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What Are Those Round Metal Things Doctors Wear on Their Heads?

Jake Rossen
A doctor with the latest in medical technology: A head mirror.
A doctor with the latest in medical technology: A head mirror. / Zenkevych/iStock via Getty Images
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Physicians have always had a distinctive physical profile, from their white coats to the stethoscope slung around their neck or tucked in a pocket. But one accessory seems to be a relic of old Three Stooges shorts and stock photos—the weird metal disc worn around their head. What's the function of this object, and why isn't it as common anymore?

The disc is known as a head mirror, and it helps otolaryngologists (ENTs, or ear, nose, and throat doctors) visualize various body cavities of interest. To use the device, the medical professional swings the mirror down over one eye, peering through the center hole. A light source is then shone on the mirror’s concave surface, reflecting and illuminating the dark hole in question. Essentially, the cavity can be visualized without having the light source obstructing the doctor’s view.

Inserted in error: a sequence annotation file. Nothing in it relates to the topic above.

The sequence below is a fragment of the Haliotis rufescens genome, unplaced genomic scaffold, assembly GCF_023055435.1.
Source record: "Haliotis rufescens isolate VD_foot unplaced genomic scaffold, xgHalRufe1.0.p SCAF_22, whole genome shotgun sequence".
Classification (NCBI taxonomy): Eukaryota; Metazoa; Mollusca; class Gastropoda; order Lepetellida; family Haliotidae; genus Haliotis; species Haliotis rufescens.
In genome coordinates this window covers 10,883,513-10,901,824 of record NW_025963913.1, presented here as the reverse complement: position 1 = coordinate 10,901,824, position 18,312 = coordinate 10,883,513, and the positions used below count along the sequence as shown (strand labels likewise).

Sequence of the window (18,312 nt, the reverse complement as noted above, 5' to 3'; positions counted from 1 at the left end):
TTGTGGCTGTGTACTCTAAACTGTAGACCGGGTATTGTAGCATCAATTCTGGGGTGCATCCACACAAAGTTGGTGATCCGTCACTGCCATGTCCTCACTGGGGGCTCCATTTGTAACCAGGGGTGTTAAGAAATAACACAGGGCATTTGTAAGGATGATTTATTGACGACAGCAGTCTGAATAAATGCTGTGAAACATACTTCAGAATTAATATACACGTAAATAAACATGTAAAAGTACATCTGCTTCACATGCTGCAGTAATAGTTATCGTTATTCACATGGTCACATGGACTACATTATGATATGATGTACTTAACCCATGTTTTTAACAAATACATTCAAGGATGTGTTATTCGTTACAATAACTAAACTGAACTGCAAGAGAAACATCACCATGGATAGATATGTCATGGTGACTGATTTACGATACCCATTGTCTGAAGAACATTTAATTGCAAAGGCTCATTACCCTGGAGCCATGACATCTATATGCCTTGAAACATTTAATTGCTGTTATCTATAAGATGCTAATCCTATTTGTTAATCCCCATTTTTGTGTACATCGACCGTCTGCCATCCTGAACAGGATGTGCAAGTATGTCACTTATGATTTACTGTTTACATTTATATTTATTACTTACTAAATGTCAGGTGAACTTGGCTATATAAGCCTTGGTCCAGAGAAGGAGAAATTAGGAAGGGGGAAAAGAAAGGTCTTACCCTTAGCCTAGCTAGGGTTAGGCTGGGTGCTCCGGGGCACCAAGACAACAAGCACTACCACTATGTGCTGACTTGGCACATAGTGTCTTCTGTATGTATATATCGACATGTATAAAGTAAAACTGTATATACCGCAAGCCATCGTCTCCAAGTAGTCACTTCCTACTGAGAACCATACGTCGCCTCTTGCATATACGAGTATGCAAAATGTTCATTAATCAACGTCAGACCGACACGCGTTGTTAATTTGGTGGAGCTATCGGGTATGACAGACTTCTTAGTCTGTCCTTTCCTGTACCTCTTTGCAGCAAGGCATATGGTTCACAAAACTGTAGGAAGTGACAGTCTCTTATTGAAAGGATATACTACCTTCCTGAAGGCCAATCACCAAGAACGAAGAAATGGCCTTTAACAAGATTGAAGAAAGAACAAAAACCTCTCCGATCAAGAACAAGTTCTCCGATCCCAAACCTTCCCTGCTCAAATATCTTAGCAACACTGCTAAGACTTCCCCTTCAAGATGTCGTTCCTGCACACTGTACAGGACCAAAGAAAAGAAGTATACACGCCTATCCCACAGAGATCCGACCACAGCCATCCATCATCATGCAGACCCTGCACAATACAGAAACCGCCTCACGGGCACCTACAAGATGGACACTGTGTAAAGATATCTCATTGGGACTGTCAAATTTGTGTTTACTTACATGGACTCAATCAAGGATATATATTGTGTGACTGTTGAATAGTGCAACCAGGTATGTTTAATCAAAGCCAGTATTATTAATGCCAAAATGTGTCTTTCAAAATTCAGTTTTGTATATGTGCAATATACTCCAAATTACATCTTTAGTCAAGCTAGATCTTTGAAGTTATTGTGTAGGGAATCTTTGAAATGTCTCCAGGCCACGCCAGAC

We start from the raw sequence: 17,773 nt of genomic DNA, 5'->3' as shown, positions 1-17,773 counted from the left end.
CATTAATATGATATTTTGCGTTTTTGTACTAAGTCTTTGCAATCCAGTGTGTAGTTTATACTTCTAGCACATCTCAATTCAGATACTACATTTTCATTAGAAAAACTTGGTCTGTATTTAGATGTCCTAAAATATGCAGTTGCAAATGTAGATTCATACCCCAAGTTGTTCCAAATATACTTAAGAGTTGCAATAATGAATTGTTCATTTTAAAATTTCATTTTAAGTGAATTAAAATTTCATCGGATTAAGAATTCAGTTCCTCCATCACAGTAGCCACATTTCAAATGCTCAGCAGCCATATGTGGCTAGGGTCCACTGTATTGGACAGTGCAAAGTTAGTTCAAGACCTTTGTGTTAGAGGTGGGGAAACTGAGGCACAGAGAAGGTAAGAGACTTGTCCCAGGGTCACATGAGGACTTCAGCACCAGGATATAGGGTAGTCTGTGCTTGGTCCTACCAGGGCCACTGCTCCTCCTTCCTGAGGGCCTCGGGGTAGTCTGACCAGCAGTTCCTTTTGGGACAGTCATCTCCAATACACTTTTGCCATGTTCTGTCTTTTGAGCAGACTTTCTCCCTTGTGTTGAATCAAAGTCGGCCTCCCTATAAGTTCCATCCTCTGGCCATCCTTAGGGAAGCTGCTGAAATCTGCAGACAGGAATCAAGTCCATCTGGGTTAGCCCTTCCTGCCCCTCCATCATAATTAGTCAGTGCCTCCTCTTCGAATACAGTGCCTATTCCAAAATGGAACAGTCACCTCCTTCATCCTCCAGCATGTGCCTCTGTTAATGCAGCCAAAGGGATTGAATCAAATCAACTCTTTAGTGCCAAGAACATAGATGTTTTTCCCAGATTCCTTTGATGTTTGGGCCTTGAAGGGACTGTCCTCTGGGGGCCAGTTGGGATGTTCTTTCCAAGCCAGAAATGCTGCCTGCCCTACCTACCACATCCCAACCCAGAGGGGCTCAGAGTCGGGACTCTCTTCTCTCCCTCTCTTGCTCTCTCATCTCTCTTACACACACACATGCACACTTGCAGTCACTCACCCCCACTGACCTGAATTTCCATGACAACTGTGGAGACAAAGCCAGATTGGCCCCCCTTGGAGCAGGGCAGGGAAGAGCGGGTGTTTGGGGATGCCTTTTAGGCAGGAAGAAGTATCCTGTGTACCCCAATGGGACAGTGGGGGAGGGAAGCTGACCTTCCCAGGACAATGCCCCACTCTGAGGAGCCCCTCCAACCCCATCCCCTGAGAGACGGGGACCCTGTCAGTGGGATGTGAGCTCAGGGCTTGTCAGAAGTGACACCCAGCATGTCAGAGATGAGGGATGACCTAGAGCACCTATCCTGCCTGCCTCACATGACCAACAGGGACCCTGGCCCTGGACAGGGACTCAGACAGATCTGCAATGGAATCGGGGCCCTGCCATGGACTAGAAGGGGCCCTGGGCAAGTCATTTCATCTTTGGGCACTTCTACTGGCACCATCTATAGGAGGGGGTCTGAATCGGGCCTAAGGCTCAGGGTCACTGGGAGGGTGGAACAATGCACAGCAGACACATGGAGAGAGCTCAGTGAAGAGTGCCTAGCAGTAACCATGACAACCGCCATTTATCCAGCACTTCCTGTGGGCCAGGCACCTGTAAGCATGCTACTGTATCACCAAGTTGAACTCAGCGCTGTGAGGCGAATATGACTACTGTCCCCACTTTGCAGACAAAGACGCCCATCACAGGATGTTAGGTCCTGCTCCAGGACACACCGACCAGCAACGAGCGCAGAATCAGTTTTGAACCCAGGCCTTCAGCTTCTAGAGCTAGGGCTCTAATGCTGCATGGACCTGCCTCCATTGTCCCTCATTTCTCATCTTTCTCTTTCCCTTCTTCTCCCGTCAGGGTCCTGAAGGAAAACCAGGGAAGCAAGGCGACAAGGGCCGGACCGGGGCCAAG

It takes practice for doctors to learn how to best position both the mirror and their own heads to reflect light properly and provide the best view. Because they were worn frequently, they became an easy way to provide a stereotypical depiction of a physician, although wearing one in the center of the forehead—as opposed to over one eye—is not really accurate.

Many modern-day physicians opt instead for fiber optic headlights, which provide illumination without being so difficult to perfect. Physicians trained on the conventional head mirror may decide to continue using it; residency programs still incorporate the mirror. When properly used, it can cast a very bright light.

The mirror was first conceived by a French medical professional named Levert to examine the larynx, a technique later modified by a German physician who used a wax candle for a light source. Johann Nepomuk Czermak is credited as the inventor of the head mirror as we know it today, presenting it to the medical community in 1858.

Like many medical tools, use of the head mirror is often dictated by circumstances. A headlight might be best to examine a squirming child, since it has its own light source and can be maneuvered more easily. If you’re dressing as a doctor for Halloween, however, a head mirror might be your best choice.

[h/t ENT Today]

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